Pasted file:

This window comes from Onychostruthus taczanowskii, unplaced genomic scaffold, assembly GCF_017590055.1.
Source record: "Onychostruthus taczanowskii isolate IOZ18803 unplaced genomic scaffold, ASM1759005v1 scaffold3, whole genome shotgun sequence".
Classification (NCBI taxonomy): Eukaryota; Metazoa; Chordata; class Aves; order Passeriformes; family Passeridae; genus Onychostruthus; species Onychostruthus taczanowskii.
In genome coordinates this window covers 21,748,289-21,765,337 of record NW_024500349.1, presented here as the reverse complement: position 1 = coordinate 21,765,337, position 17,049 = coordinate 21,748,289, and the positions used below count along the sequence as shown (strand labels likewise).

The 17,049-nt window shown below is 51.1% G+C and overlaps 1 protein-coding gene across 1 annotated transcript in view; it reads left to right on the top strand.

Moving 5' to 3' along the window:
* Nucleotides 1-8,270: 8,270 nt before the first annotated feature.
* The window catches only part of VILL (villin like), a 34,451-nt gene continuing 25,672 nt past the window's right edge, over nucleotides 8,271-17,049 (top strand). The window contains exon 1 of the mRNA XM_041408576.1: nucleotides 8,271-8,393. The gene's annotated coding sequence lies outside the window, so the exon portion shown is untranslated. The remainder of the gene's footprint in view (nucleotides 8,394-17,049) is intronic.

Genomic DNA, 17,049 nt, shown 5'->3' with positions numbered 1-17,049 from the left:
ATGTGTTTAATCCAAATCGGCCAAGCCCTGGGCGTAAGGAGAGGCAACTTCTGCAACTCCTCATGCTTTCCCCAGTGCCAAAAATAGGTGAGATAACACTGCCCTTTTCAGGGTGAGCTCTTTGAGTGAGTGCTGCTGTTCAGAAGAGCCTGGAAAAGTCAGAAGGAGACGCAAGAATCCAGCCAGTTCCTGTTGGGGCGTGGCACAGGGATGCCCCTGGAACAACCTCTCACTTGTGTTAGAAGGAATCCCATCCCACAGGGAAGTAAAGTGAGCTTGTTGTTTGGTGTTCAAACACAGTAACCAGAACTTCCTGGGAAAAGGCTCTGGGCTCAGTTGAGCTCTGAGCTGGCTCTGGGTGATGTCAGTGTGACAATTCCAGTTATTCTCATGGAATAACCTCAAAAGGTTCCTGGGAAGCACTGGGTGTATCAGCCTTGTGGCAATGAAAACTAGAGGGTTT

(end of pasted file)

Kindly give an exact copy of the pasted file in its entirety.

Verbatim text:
This window comes from Onychostruthus taczanowskii, unplaced genomic scaffold, assembly GCF_017590055.1.
Source record: "Onychostruthus taczanowskii isolate IOZ18803 unplaced genomic scaffold, ASM1759005v1 scaffold3, whole genome shotgun sequence".
Classification (NCBI taxonomy): Eukaryota; Metazoa; Chordata; class Aves; order Passeriformes; family Passeridae; genus Onychostruthus; species Onychostruthus taczanowskii.
In genome coordinates this window covers 21,748,289-21,765,337 of record NW_024500349.1, presented here as the reverse complement: position 1 = coordinate 21,765,337, position 17,049 = coordinate 21,748,289, and the positions used below count along the sequence as shown (strand labels likewise).

The 17,049-nt window shown below is 51.1% G+C and overlaps 1 protein-coding gene across 1 annotated transcript in view; it reads left to right on the top strand.

Moving 5' to 3' along the window:
* Nucleotides 1-8,270: 8,270 nt before the first annotated feature.
* The window catches only part of VILL (villin like), a 34,451-nt gene continuing 25,672 nt past the window's right edge, over nucleotides 8,271-17,049 (top strand). The window contains exon 1 of the mRNA XM_041408576.1: nucleotides 8,271-8,393. The gene's annotated coding sequence lies outside the window, so the exon portion shown is untranslated. The remainder of the gene's footprint in view (nucleotides 8,394-17,049) is intronic.

Genomic DNA, 17,049 nt, shown 5'->3' with positions numbered 1-17,049 from the left:
ATGTGTTTAATCCAAATCGGCCAAGCCCTGGGCGTAAGGAGAGGCAACTTCTGCAACTCCTCATGCTTTCCCCAGTGCCAAAAATAGGTGAGATAACACTGCCCTTTTCAGGGTGAGCTCTTTGAGTGAGTGCTGCTGTTCAGAAGAGCCTGGAAAAGTCAGAAGGAGACGCAAGAATCCAGCCAGTTCCTGTTGGGGCGTGGCACAGGGATGCCCCTGGAACAACCTCTCACTTGTGTTAGAAGGAATCCCATCCCACAGGGAAGTAAAGTGAGCTTGTTGTTTGGTGTTCAAACACAGTAACCAGAACTTCCTGGGAAAAGGCTCTGGGCTCAGTTGAGCTCTGAGCTGGCTCTGGGTGATGTCAGTGTGACAATTCCAGTTATTCTCATGGAATAACCTCAAAAGGTTCCTGGGAAGCACTGGGTGTATCAGCCTTGTGGCAATGAAAACTAGAGGGTTT